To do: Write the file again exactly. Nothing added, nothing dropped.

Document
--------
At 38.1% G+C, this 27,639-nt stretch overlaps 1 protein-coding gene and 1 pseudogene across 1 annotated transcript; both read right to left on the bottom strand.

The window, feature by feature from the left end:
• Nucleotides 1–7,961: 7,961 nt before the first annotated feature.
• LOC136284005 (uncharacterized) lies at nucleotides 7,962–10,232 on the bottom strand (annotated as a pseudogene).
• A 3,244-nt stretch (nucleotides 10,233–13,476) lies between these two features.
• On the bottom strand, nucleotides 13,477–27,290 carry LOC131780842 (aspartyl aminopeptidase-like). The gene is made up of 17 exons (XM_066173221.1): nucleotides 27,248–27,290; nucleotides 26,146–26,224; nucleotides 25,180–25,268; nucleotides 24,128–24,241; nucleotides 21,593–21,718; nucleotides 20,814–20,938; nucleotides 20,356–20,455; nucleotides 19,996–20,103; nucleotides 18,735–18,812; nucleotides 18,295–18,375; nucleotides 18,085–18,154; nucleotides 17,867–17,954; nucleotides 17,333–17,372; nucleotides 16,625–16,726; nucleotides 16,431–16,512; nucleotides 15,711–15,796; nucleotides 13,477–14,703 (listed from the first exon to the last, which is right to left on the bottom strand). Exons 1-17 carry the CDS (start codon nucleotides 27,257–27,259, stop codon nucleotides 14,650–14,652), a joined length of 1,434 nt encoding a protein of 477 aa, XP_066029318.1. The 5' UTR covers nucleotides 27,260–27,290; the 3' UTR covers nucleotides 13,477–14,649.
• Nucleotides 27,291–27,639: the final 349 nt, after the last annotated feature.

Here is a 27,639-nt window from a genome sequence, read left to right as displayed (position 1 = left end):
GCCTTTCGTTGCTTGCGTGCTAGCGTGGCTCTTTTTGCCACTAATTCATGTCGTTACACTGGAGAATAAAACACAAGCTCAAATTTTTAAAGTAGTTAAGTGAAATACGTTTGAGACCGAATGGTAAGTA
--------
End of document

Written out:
At 38.1% G+C, this 27,639-nt stretch overlaps 1 protein-coding gene and 1 pseudogene across 1 annotated transcript; both read right to left on the bottom strand.

The window, feature by feature from the left end:
• Nucleotides 1–7,961: 7,961 nt before the first annotated feature.
• LOC136284005 (uncharacterized) lies at nucleotides 7,962–10,232 on the bottom strand (annotated as a pseudogene).
• A 3,244-nt stretch (nucleotides 10,233–13,476) lies between these two features.
• On the bottom strand, nucleotides 13,477–27,290 carry LOC131780842 (aspartyl aminopeptidase-like). The gene is made up of 17 exons (XM_066173221.1): nucleotides 27,248–27,290; nucleotides 26,146–26,224; nucleotides 25,180–25,268; nucleotides 24,128–24,241; nucleotides 21,593–21,718; nucleotides 20,814–20,938; nucleotides 20,356–20,455; nucleotides 19,996–20,103; nucleotides 18,735–18,812; nucleotides 18,295–18,375; nucleotides 18,085–18,154; nucleotides 17,867–17,954; nucleotides 17,333–17,372; nucleotides 16,625–16,726; nucleotides 16,431–16,512; nucleotides 15,711–15,796; nucleotides 13,477–14,703 (listed from the first exon to the last, which is right to left on the bottom strand). Exons 1-17 carry the CDS (start codon nucleotides 27,257–27,259, stop codon nucleotides 14,650–14,652), a joined length of 1,434 nt encoding a protein of 477 aa, XP_066029318.1. The 5' UTR covers nucleotides 27,260–27,290; the 3' UTR covers nucleotides 13,477–14,649.
• Nucleotides 27,291–27,639: the final 349 nt, after the last annotated feature.

Here is a 27,639-nt window from a genome sequence, read left to right as displayed (position 1 = left end):
GCCTTTCGTTGCTTGCGTGCTAGCGTGGCTCTTTTTGCCACTAATTCATGTCGTTACACTGGAGAATAAAACACAAGCTCAAATTTTTAAAGTAGTTAAGTGAAATACGTTTGAGACCGAATGGTAAGTA